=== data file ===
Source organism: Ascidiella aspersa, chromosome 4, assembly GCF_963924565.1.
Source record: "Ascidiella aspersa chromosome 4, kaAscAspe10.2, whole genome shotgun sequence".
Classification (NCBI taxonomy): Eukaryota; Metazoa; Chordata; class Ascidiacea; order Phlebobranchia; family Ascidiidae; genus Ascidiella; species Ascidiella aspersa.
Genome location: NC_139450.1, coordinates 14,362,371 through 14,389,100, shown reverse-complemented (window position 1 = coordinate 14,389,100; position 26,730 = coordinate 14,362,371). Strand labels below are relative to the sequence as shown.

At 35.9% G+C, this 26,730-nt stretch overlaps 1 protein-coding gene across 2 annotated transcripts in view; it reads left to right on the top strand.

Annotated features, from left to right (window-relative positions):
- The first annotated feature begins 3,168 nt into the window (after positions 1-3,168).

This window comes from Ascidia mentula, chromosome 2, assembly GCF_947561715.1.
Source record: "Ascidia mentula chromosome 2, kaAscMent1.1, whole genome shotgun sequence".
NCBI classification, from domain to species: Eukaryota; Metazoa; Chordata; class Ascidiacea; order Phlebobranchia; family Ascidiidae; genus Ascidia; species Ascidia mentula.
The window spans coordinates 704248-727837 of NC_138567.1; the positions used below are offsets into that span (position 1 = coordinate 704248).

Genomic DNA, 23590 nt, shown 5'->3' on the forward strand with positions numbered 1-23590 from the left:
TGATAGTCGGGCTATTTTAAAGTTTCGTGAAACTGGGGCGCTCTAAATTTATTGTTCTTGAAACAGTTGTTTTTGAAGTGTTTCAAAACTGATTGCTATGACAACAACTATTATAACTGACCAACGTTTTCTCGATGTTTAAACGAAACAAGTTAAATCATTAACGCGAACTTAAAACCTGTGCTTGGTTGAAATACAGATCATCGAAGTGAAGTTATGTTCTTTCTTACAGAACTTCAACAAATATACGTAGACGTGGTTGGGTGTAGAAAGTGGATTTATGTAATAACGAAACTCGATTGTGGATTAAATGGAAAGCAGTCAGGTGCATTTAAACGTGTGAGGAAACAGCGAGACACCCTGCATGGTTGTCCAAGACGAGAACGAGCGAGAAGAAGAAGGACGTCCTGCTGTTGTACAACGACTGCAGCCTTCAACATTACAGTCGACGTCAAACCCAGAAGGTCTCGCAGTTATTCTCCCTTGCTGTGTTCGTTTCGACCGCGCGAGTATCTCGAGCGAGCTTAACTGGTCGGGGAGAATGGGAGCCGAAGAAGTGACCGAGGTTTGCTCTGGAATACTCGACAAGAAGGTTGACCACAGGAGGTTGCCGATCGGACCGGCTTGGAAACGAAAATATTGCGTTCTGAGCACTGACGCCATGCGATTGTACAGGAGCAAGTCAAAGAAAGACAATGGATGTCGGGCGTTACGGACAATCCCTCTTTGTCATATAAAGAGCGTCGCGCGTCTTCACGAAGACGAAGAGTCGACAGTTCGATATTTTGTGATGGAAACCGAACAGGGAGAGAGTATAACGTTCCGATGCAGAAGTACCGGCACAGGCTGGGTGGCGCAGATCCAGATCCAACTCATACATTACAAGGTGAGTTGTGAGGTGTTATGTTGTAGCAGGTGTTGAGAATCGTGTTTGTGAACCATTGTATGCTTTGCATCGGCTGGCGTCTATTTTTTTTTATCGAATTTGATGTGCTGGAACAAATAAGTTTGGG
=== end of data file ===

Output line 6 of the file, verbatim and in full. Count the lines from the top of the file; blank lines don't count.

Annotated features, from left to right (window-relative positions):